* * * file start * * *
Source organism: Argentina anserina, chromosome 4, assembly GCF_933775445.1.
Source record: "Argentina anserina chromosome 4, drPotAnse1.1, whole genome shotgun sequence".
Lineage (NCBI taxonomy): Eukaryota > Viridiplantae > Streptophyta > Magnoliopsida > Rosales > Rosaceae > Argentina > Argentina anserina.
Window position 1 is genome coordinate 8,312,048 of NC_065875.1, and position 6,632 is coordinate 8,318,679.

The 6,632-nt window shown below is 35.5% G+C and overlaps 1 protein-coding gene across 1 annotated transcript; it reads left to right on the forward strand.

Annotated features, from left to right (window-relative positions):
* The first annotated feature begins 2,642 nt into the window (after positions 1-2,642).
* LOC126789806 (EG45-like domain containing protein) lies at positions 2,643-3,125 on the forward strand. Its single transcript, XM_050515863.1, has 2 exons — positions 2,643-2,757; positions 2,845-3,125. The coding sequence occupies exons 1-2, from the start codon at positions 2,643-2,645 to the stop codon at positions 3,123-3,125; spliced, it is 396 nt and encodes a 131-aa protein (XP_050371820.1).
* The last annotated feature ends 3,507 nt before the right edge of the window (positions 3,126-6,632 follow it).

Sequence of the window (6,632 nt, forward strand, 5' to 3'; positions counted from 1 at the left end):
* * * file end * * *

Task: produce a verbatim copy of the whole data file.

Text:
Source organism: Argentina anserina, chromosome 4, assembly GCF_933775445.1.
Source record: "Argentina anserina chromosome 4, drPotAnse1.1, whole genome shotgun sequence".
Lineage (NCBI taxonomy): Eukaryota > Viridiplantae > Streptophyta > Magnoliopsida > Rosales > Rosaceae > Argentina > Argentina anserina.
Window position 1 is genome coordinate 8,312,048 of NC_065875.1, and position 6,632 is coordinate 8,318,679.

The 6,632-nt window shown below is 35.5% G+C and overlaps 1 protein-coding gene across 1 annotated transcript; it reads left to right on the forward strand.

Annotated features, from left to right (window-relative positions):
* The first annotated feature begins 2,642 nt into the window (after positions 1-2,642).
* LOC126789806 (EG45-like domain containing protein) lies at positions 2,643-3,125 on the forward strand. Its single transcript, XM_050515863.1, has 2 exons — positions 2,643-2,757; positions 2,845-3,125. The coding sequence occupies exons 1-2, from the start codon at positions 2,643-2,645 to the stop codon at positions 3,123-3,125; spliced, it is 396 nt and encodes a 131-aa protein (XP_050371820.1).
* The last annotated feature ends 3,507 nt before the right edge of the window (positions 3,126-6,632 follow it).

Sequence of the window (6,632 nt, forward strand, 5' to 3'; positions counted from 1 at the left end):